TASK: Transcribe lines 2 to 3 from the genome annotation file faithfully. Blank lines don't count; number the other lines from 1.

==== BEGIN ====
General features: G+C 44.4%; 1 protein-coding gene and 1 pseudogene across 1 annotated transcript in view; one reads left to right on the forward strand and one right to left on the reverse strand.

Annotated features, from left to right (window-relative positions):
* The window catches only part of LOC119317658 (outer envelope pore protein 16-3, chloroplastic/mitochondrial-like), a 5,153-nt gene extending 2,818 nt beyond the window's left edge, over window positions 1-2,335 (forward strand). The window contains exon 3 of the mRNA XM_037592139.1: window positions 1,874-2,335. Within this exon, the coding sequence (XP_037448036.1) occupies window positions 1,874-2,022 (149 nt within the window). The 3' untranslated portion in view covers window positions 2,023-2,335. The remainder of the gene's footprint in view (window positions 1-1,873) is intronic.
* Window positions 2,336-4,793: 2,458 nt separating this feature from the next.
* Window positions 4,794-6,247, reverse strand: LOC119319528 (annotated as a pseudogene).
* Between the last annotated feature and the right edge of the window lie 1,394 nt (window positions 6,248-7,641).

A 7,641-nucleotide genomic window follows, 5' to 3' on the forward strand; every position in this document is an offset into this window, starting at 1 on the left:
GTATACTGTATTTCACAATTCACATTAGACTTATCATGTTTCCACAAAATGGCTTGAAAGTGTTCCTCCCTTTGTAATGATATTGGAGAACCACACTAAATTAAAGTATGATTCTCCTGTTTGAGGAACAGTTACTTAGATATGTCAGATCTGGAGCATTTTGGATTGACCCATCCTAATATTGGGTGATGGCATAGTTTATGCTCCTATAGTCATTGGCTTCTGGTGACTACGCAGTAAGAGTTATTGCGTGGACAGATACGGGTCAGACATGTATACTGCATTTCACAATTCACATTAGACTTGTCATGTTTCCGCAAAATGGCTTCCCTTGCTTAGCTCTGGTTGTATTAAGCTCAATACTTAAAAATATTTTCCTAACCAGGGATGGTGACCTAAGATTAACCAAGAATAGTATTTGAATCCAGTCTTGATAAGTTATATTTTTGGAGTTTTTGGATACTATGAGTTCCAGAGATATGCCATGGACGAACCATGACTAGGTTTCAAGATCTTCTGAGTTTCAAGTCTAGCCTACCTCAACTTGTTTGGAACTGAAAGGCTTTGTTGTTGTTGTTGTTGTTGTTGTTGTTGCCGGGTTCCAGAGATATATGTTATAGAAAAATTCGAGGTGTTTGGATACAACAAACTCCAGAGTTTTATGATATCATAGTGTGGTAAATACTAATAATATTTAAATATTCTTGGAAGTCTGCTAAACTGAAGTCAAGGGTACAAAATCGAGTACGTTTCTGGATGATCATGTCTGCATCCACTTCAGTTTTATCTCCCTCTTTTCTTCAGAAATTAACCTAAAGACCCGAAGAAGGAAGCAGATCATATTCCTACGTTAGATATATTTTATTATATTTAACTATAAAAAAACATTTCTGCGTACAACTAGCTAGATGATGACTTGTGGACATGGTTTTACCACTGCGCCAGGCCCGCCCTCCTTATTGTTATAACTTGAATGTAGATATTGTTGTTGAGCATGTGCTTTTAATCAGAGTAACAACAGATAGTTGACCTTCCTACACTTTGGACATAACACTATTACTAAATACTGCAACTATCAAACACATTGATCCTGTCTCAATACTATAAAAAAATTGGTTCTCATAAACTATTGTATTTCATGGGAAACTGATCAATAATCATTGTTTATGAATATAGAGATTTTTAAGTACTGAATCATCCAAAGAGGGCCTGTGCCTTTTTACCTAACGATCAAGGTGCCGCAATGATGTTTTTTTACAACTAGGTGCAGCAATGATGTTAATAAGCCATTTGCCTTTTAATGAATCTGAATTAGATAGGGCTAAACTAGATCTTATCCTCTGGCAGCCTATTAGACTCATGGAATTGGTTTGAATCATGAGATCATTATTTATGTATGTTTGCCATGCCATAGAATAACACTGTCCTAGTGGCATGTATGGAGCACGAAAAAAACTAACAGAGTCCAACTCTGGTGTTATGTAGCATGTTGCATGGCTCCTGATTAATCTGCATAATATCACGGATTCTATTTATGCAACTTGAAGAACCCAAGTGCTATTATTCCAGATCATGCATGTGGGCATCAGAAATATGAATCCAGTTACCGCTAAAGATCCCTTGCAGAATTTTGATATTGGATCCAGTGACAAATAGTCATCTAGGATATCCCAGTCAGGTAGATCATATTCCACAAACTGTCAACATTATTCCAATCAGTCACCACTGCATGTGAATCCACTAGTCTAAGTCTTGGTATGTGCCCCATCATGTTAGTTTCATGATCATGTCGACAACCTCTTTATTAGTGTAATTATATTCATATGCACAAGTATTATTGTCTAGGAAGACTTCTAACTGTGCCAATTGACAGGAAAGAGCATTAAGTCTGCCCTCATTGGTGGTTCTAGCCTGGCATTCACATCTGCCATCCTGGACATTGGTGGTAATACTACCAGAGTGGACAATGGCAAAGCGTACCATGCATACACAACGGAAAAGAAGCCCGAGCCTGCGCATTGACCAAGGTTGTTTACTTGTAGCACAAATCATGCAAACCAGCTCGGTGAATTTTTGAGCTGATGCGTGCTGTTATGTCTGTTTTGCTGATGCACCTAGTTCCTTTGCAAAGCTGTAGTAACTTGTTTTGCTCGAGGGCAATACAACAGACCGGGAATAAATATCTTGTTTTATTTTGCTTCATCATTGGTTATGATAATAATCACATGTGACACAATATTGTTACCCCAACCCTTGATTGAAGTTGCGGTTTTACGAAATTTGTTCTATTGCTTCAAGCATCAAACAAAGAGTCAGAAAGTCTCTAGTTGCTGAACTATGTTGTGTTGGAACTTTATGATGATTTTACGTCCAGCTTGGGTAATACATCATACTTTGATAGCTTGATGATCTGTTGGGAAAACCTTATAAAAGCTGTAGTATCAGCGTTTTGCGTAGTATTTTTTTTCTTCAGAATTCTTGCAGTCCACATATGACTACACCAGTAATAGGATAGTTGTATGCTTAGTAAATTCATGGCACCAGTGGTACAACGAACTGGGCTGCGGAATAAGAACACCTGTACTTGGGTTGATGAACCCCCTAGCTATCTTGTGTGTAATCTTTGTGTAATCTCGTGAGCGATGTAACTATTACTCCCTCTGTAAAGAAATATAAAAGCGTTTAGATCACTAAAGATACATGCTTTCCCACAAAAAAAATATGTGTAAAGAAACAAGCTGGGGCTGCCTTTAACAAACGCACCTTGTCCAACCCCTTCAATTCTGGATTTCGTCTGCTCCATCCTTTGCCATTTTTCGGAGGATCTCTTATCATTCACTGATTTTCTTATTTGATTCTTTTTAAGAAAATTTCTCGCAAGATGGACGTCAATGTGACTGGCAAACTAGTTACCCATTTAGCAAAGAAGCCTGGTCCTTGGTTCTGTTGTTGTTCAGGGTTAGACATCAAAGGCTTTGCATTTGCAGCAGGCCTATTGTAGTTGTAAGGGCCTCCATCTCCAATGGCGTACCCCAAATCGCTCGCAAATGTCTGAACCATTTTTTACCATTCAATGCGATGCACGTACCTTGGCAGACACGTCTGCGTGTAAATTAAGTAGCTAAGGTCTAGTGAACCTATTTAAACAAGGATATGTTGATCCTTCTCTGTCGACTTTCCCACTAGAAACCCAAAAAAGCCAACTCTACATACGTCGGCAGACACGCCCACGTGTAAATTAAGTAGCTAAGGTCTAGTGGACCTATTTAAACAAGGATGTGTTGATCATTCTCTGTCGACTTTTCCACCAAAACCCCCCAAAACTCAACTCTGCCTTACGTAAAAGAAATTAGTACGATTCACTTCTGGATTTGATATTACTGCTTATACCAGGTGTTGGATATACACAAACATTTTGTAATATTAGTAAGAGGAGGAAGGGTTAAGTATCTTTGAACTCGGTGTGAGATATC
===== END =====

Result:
Annotated features, from left to right (window-relative positions):
* The window catches only part of LOC119317658 (outer envelope pore protein 16-3, chloroplastic/mitochondrial-like), a 5,153-nt gene extending 2,818 nt beyond the window's left edge, over window positions 1-2,335 (forward strand). The window contains exon 3 of the mRNA XM_037592139.1: window positions 1,874-2,335. Within this exon, the coding sequence (XP_037448036.1) occupies window positions 1,874-2,022 (149 nt within the window). The 3' untranslated portion in view covers window positions 2,023-2,335. The remainder of the gene's footprint in view (window positions 1-1,873) is intronic.